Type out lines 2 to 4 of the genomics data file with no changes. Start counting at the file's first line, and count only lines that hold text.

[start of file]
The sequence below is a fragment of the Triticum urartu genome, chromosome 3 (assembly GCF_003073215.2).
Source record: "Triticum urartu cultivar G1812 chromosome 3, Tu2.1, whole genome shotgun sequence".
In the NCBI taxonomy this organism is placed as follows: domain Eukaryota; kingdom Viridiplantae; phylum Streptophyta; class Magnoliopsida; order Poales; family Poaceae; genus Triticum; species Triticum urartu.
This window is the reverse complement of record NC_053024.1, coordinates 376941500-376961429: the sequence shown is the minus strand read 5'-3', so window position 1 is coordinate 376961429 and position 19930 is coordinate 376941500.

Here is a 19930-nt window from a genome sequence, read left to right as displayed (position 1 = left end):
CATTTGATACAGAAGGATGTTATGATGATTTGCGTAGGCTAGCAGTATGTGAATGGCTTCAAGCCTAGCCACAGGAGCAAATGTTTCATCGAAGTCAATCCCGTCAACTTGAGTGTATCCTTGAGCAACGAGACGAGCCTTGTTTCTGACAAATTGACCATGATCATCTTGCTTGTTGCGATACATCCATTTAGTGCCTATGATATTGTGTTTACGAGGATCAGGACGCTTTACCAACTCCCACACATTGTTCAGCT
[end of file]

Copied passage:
Source record: "Triticum urartu cultivar G1812 chromosome 3, Tu2.1, whole genome shotgun sequence".
In the NCBI taxonomy this organism is placed as follows: domain Eukaryota; kingdom Viridiplantae; phylum Streptophyta; class Magnoliopsida; order Poales; family Poaceae; genus Triticum; species Triticum urartu.
This window is the reverse complement of record NC_053024.1, coordinates 376941500-376961429: the sequence shown is the minus strand read 5'-3', so window position 1 is coordinate 376961429 and position 19930 is coordinate 376941500.